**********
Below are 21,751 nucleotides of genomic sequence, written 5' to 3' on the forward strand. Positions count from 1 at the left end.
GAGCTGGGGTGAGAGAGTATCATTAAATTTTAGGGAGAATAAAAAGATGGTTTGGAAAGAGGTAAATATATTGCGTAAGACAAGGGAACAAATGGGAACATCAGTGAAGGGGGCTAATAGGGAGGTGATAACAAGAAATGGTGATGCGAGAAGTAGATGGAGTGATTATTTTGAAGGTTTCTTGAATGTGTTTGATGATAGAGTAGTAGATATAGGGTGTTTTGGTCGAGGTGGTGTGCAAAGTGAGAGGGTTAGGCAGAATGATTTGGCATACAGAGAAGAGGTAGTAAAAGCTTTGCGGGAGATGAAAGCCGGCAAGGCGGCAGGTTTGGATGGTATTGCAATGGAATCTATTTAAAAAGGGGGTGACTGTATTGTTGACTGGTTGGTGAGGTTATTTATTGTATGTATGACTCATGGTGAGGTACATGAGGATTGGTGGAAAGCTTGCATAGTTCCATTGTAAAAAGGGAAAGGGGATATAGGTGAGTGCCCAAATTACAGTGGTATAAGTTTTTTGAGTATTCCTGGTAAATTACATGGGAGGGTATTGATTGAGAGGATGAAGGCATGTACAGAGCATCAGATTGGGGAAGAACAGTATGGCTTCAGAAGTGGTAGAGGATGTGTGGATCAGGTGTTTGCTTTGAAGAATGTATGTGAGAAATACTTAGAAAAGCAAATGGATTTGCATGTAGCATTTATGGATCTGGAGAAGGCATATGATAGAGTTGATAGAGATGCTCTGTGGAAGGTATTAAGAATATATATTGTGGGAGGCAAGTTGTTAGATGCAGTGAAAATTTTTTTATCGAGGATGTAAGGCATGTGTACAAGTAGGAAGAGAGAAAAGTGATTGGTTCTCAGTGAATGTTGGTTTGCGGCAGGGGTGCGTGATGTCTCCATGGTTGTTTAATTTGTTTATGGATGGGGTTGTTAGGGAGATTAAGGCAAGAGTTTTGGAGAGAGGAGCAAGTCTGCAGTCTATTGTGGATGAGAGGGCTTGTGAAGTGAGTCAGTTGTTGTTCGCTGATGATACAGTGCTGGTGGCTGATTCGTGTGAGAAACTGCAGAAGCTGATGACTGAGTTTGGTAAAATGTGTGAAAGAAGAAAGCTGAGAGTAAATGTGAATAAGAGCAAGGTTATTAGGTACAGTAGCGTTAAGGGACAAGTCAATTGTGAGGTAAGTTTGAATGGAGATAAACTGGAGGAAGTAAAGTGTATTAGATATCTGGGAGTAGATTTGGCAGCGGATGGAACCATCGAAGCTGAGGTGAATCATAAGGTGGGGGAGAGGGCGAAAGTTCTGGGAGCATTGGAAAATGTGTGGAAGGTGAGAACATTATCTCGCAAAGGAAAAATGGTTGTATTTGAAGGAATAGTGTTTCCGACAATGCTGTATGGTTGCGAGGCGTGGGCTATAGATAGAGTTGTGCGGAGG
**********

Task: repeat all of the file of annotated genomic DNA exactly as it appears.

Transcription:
Below are 21,751 nucleotides of genomic sequence, written 5' to 3' on the forward strand. Positions count from 1 at the left end.
GAGCTGGGGTGAGAGAGTATCATTAAATTTTAGGGAGAATAAAAAGATGGTTTGGAAAGAGGTAAATATATTGCGTAAGACAAGGGAACAAATGGGAACATCAGTGAAGGGGGCTAATAGGGAGGTGATAACAAGAAATGGTGATGCGAGAAGTAGATGGAGTGATTATTTTGAAGGTTTCTTGAATGTGTTTGATGATAGAGTAGTAGATATAGGGTGTTTTGGTCGAGGTGGTGTGCAAAGTGAGAGGGTTAGGCAGAATGATTTGGCATACAGAGAAGAGGTAGTAAAAGCTTTGCGGGAGATGAAAGCCGGCAAGGCGGCAGGTTTGGATGGTATTGCAATGGAATCTATTTAAAAAGGGGGTGACTGTATTGTTGACTGGTTGGTGAGGTTATTTATTGTATGTATGACTCATGGTGAGGTACATGAGGATTGGTGGAAAGCTTGCATAGTTCCATTGTAAAAAGGGAAAGGGGATATAGGTGAGTGCCCAAATTACAGTGGTATAAGTTTTTTGAGTATTCCTGGTAAATTACATGGGAGGGTATTGATTGAGAGGATGAAGGCATGTACAGAGCATCAGATTGGGGAAGAACAGTATGGCTTCAGAAGTGGTAGAGGATGTGTGGATCAGGTGTTTGCTTTGAAGAATGTATGTGAGAAATACTTAGAAAAGCAAATGGATTTGCATGTAGCATTTATGGATCTGGAGAAGGCATATGATAGAGTTGATAGAGATGCTCTGTGGAAGGTATTAAGAATATATATTGTGGGAGGCAAGTTGTTAGATGCAGTGAAAATTTTTTTATCGAGGATGTAAGGCATGTGTACAAGTAGGAAGAGAGAAAAGTGATTGGTTCTCAGTGAATGTTGGTTTGCGGCAGGGGTGCGTGATGTCTCCATGGTTGTTTAATTTGTTTATGGATGGGGTTGTTAGGGAGATTAAGGCAAGAGTTTTGGAGAGAGGAGCAAGTCTGCAGTCTATTGTGGATGAGAGGGCTTGTGAAGTGAGTCAGTTGTTGTTCGCTGATGATACAGTGCTGGTGGCTGATTCGTGTGAGAAACTGCAGAAGCTGATGACTGAGTTTGGTAAAATGTGTGAAAGAAGAAAGCTGAGAGTAAATGTGAATAAGAGCAAGGTTATTAGGTACAGTAGCGTTAAGGGACAAGTCAATTGTGAGGTAAGTTTGAATGGAGATAAACTGGAGGAAGTAAAGTGTATTAGATATCTGGGAGTAGATTTGGCAGCGGATGGAACCATCGAAGCTGAGGTGAATCATAAGGTGGGGGAGAGGGCGAAAGTTCTGGGAGCATTGGAAAATGTGTGGAAGGTGAGAACATTATCTCGCAAAGGAAAAATGGTTGTATTTGAAGGAATAGTGTTTCCGACAATGCTGTATGGTTGCGAGGCGTGGGCTATAGATAGAGTTGTGCGGAGG